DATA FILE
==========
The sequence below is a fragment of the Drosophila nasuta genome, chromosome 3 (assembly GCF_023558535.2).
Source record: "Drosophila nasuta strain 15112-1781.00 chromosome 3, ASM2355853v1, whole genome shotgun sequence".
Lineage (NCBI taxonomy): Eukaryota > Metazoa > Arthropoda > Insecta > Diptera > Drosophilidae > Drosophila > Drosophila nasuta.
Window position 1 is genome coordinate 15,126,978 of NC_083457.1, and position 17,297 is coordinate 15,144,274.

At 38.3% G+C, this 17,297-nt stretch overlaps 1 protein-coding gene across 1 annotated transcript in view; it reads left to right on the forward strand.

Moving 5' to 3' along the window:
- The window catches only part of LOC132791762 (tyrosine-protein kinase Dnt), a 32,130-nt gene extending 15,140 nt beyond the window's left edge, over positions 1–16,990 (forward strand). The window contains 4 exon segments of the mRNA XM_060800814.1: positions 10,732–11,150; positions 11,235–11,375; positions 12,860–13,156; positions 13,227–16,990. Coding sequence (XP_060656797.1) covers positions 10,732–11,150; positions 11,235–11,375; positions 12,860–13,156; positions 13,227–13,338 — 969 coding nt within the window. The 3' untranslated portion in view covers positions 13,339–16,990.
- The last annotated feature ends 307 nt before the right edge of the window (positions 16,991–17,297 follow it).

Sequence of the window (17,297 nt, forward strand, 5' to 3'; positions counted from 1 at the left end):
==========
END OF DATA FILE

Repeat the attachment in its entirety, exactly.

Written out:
The sequence below is a fragment of the Drosophila nasuta genome, chromosome 3 (assembly GCF_023558535.2).
Source record: "Drosophila nasuta strain 15112-1781.00 chromosome 3, ASM2355853v1, whole genome shotgun sequence".
Lineage (NCBI taxonomy): Eukaryota > Metazoa > Arthropoda > Insecta > Diptera > Drosophilidae > Drosophila > Drosophila nasuta.
Window position 1 is genome coordinate 15,126,978 of NC_083457.1, and position 17,297 is coordinate 15,144,274.

At 38.3% G+C, this 17,297-nt stretch overlaps 1 protein-coding gene across 1 annotated transcript in view; it reads left to right on the forward strand.

Moving 5' to 3' along the window:
- The window catches only part of LOC132791762 (tyrosine-protein kinase Dnt), a 32,130-nt gene extending 15,140 nt beyond the window's left edge, over positions 1–16,990 (forward strand). The window contains 4 exon segments of the mRNA XM_060800814.1: positions 10,732–11,150; positions 11,235–11,375; positions 12,860–13,156; positions 13,227–16,990. Coding sequence (XP_060656797.1) covers positions 10,732–11,150; positions 11,235–11,375; positions 12,860–13,156; positions 13,227–13,338 — 969 coding nt within the window. The 3' untranslated portion in view covers positions 13,339–16,990.
- The last annotated feature ends 307 nt before the right edge of the window (positions 16,991–17,297 follow it).

Sequence of the window (17,297 nt, forward strand, 5' to 3'; positions counted from 1 at the left end):